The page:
A recent question mentions:
Bases are soapy to touch because of soap formation on contact with lipids present on our skin.
This is always the reasoning I hear, as well, and searching the internet gave the same results. However, when working with nitrile gloves, glass with aqueous sodium or potassium hydroxide on the outside always feels slippery. I believe that even nitrile-on-nitrile (rubbing the fingers together) gives the same slippery feeling. This effect is even stronger for the liquid in the base bath, but I assume that's because alkoxides would be detergents similarly to soap molecules in the absence of water.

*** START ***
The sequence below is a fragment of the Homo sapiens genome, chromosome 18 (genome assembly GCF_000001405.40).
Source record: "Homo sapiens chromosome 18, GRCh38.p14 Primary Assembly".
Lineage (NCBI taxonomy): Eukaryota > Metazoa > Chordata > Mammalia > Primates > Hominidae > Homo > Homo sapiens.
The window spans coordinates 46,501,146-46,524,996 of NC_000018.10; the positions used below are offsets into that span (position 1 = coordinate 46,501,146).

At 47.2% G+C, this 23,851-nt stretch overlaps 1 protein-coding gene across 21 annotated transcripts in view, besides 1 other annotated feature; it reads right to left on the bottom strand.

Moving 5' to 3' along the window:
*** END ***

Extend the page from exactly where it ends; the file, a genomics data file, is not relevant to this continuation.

Point is, if saponification is the culprit, why does the exterior of the glove experience a similar soapy effect to that my fingers feel? Could it be negative charges on the exterior of the glass? Is it possible for hydroxide to react with nitrile gloves to cause some similar kind of electrostatic repulsion, maybe by deprotonation or nucleophilic attack of the nitrile? This seems like a reasonable idea as far as glass goes, but I don't think that reasoning crosses over to gloves. Of course, I am not sure it really happens with glove-on-glove contact. I will safely test that theory again and edit if it's incorrect.